Oddball galaxy discovered

The Centaurus A galaxySeems there’s always something new to discover in the field of astronomy. The latest nugget of cosmological excitement is a tiny, dark-matter-free and closely-packed galaxy out in the direction of the Sombrero:

“It was only the size of a star cluster – which typically contain about one million stars – but it shone as brightly as a small galaxy. This indicated the object was an ultra-compact dwarf galaxy, a very unusual object, possibly containing 10 million stars,” he said.


“There is much debate in the astronomical community about how these things form. The prevailing theory is that they are dwarf galaxies that have been stripped of their outer halo of stars by the gravitational forces of the large parent galaxy, leaving only the bright inner core of stars. But we think it may be something else: a massive star cluster that has formed independently,” Hau explains.

Another unusual aspect of the ultra-compact dwarf galaxy is that it is very old – perhaps 10 billion years, indicating it was formed in the early stages of the universe, when things were all the more violent and energetic. Furthermore it appears to consist mainly of stars, rather than the still-enigmatic dark matter, which dominates the mass of most galaxies.

Small it may be, but SUCD1 is hardly peaceful, spitting out a powerful stream of X-rays. The team believes this to be the first time that X-ray emissions have been clearly detected from an ultra-compact dwarf object.

So, not your average ball of stars, then. And it may well turn out to be a natural (if freakish) example of the way the universe evolved…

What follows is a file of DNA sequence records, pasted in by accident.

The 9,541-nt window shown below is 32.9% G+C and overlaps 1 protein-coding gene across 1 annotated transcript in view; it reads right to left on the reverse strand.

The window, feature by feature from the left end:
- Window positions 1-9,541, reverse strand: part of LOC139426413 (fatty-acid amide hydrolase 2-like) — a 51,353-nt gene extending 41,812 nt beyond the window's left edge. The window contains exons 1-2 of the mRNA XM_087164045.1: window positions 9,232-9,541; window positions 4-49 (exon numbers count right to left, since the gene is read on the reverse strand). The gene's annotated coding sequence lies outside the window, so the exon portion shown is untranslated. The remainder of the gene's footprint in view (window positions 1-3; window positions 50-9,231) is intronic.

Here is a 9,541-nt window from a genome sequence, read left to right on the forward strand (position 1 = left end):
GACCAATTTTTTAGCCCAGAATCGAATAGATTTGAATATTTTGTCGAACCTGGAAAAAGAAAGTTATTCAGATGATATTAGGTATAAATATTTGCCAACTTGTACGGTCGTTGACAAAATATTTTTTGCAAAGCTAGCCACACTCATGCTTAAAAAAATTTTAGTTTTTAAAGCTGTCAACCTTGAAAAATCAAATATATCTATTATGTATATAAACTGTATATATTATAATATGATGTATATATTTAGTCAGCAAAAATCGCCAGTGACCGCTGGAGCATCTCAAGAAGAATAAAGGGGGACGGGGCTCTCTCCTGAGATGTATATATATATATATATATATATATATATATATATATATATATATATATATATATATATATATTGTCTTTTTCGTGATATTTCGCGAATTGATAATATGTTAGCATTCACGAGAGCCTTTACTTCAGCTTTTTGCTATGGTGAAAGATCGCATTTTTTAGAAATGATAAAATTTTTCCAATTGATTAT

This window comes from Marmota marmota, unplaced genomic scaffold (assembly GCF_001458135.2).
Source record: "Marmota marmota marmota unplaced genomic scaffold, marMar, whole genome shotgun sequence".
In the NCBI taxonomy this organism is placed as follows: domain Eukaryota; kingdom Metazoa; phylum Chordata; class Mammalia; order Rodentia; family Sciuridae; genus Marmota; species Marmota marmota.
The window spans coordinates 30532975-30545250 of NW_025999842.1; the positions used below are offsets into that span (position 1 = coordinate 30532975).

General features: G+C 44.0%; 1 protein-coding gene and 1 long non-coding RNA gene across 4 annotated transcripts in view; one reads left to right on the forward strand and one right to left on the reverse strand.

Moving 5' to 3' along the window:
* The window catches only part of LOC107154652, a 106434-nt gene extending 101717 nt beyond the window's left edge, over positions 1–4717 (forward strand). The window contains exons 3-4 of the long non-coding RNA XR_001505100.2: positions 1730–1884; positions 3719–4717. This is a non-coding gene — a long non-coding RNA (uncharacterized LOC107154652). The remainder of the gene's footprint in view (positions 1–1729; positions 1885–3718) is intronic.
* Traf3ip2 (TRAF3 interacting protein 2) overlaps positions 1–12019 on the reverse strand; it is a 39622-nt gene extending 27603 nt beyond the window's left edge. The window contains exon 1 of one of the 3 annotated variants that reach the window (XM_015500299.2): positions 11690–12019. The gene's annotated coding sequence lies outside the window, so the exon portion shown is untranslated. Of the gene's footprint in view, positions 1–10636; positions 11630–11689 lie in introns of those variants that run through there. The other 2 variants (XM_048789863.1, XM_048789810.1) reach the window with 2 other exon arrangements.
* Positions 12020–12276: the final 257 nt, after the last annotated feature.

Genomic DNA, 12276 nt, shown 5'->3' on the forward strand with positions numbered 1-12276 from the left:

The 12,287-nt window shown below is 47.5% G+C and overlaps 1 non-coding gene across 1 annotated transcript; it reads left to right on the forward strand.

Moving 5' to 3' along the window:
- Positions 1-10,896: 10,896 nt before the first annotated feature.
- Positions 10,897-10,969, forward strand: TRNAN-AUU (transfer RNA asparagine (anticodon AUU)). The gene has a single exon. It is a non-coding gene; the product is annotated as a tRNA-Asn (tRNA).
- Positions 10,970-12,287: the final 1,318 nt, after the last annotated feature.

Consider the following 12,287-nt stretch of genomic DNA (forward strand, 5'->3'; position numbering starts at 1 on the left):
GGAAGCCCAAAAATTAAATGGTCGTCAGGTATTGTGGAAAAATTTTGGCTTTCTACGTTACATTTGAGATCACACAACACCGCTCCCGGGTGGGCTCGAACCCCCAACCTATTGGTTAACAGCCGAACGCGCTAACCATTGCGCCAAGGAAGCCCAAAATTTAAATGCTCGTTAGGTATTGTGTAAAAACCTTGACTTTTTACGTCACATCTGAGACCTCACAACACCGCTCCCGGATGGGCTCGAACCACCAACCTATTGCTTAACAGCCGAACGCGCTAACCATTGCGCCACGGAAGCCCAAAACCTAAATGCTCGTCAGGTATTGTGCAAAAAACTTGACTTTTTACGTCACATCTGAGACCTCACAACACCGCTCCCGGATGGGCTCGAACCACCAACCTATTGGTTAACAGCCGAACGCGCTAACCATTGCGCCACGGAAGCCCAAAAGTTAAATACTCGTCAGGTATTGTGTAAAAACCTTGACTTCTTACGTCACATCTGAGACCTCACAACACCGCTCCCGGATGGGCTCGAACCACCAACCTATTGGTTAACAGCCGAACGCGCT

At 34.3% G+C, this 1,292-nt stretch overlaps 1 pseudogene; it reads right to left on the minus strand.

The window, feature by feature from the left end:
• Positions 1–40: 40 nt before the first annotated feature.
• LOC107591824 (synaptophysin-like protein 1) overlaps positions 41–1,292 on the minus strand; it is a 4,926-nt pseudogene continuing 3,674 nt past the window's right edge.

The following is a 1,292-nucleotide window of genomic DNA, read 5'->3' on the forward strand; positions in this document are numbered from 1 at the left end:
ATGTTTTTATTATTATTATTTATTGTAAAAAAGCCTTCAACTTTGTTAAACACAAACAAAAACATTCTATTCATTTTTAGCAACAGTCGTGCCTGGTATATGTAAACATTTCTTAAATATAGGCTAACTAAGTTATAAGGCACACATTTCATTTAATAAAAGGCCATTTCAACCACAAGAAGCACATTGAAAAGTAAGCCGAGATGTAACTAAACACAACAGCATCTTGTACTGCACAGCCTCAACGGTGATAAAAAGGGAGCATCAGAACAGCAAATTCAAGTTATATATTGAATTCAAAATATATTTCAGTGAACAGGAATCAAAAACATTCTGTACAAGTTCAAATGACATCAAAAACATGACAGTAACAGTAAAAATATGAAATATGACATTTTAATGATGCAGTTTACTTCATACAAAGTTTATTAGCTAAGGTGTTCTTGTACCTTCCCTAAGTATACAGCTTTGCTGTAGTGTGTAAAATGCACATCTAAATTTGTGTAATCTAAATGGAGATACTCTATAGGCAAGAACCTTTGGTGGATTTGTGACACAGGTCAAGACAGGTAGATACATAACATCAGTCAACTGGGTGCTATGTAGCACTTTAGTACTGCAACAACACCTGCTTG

… but indulge me a minute here, OK? An object much smaller than a normal galaxy, but which shines as brightly as one; an unusual topography of stellar density; an absence of the dark matter we’re accustomed to finding in such objects; a fierce source of X-ray emissions. You know that theory that says we’re most likely to find other advanced civilisations by looking for evidence of mega-engineering projects on the scale of Dyson Spheres and so on? Well, if I was one of the guys at SETI, I’d be booking some radio telescope time to scope out that little dwarf cluster.

Just sayin’. 😉

[Yeah, I know it’s probably just the first weird little galaxy of its type we’ve seen. But what can I say? I like Greg Egan novels. Image by thebadastronomer; it’s not of the galaxy in question, I’m afraid, but it is very pretty.]

2 thoughts on “Oddball galaxy discovered”

  1. Interesting! It makes me think that it is probably easier for a less evolved civilisation (like us) to discover a higher evolved civilisation, than the other way around.

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